Our untitled nobility

Przednia okładka
Gall & Ingles, 1871 - 278
 

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Strona 121 - Thrice was I beaten with rods, once was I stoned, thrice I suffered shipwreck, a night and a day I have been in the deep ; in journeyings often, in perils of waters, in perils of robbers, in perils by mine own countrymen, in perils by the heathen, in perils in the city, in perils in the wilderness, in perils in the sea, in perils among false brethren ; in weariness and painfumess, in watchings often, in hunger and thirst, in fastings often, in cold and nakedness.
Strona 267 - Thou, Lord, in the beginning hast laid the foundation of the earth; And the heavens are the works of thine hands: They shall perish; but thou remainest; And they all shall wax old as doth a garment; And as a vesture shall thou fold them up, And they shall be changed: But thou art the same, And thy years shall not fail.
Strona 224 - Life ! we've been long together Through pleasant and through cloudy weather; 'Tis hard. to part when friends are dear — Perhaps 'twill cost a sigh, a tear; — Then steal away, give little warning, Choose thine own time; Say not Good Night, — but in some brighter clime Bid me Good Morning.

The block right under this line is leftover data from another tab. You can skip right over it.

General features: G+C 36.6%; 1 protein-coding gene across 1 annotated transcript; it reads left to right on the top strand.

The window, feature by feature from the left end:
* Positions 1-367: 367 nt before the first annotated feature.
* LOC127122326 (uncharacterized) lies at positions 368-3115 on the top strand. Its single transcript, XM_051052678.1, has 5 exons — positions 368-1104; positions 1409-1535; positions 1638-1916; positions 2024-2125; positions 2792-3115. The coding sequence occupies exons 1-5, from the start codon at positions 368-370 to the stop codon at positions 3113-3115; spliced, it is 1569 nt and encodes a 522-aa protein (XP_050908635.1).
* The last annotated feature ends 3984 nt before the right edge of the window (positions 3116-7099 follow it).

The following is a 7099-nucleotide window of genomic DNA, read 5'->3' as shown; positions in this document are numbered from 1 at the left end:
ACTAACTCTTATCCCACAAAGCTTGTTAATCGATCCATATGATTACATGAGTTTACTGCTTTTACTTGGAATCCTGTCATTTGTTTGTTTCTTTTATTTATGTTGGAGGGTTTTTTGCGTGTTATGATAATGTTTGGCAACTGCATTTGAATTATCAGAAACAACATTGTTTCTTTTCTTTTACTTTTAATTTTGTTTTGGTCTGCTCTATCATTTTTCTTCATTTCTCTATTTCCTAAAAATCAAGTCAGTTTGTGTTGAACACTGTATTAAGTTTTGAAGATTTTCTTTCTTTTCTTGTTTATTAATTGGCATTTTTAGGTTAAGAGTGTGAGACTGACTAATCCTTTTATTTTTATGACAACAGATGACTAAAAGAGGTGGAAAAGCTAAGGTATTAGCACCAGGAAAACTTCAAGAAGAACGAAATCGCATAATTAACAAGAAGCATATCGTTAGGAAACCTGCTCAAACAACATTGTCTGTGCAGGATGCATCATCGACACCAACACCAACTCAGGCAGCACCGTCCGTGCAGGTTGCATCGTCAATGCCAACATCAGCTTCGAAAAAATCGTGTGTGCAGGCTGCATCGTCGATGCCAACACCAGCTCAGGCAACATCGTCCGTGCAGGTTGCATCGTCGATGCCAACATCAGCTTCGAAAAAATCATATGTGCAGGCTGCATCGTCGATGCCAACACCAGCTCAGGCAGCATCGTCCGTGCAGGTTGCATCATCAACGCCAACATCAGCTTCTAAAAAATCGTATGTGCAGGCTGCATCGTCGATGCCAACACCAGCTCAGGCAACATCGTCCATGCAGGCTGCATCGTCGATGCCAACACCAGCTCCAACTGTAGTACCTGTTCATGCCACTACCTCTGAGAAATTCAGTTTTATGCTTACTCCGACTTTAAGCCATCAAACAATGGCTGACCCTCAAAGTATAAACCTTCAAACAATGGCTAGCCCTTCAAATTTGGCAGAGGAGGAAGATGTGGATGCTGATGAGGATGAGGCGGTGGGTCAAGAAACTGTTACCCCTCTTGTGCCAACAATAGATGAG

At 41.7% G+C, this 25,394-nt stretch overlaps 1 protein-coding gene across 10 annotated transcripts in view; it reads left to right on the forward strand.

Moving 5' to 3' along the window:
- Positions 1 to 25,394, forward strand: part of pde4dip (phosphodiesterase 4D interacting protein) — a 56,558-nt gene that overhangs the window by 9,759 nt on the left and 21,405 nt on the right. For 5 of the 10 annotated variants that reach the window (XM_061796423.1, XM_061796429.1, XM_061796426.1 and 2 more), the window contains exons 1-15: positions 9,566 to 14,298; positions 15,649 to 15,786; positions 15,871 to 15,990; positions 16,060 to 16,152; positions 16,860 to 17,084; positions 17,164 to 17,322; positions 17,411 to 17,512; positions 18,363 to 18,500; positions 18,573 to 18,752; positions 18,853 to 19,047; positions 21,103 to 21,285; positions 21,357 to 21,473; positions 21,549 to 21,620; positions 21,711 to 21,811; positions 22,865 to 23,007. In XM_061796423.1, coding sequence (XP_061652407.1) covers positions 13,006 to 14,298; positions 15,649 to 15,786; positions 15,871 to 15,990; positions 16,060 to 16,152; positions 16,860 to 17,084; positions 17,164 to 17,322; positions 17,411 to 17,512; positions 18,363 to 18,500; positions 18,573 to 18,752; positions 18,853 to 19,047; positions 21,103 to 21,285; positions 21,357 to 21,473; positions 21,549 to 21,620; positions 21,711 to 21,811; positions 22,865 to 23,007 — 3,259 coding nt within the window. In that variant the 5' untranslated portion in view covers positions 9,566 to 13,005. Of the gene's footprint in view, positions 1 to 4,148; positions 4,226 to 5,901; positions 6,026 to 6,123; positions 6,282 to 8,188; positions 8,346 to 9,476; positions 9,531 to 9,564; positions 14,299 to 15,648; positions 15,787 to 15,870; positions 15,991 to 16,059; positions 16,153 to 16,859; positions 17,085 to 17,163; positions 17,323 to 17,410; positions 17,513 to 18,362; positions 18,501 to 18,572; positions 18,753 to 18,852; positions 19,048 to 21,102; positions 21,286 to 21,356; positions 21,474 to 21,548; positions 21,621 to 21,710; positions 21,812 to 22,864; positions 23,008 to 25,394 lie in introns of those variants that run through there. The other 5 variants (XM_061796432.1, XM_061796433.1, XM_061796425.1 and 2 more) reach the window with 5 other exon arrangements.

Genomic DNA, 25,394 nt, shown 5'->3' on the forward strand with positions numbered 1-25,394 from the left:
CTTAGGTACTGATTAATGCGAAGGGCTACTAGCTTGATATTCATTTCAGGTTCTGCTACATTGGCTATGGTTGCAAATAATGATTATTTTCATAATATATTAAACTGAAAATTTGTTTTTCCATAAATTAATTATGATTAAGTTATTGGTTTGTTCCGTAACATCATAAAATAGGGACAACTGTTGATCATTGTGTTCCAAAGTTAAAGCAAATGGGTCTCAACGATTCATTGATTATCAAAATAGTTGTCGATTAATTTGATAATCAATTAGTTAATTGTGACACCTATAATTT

Strona 110 - There is that scattereth, and yet increaseth; and there is that withholdeth more than is meet, but it tendeth to poverty.
Strona 46 - He looks and laughs at a' that. A prince can mak' a belted knight, A marquis, duke, and a' that; But an honest man's aboon his might, Guid faith, he mauna fa' that! For a
Strona 158 - They that go down to the sea in ships, that do business in great waters ; These see the works of the Lord, and his wonders in the deep.
Strona 49 - Few paces have we taken, yet are weary — Our grave-rest is very far to seek: Ask the aged why they weep, and not the children, For the outside earth is cold, And we young ones stand without, in our bewildering, And the graves are for the old.
Strona 32 - It yearns me not if men my garments wear ; Such outward things dwell not in my desires : But if it be a sin to covet honour, I am the most offending soul alive.
Strona 261 - Science has a foundation, and so has religion ; let them unite their foundations, and the basis will be broader, and they will be two compartments of one great fabric reared to the glory of God. Let the one be the outer and the other the inner court. In the one, let all look, and admire and adore ; and in the other, let those who have faith kneel, and pray, and praise. Let the one be the sanctuary where human learning may present its richest incense as...
Strona 55 - ... and cursing and swearing in a manner so horrid, as to convey to any serious mind an idea of hell rather than any •other place.

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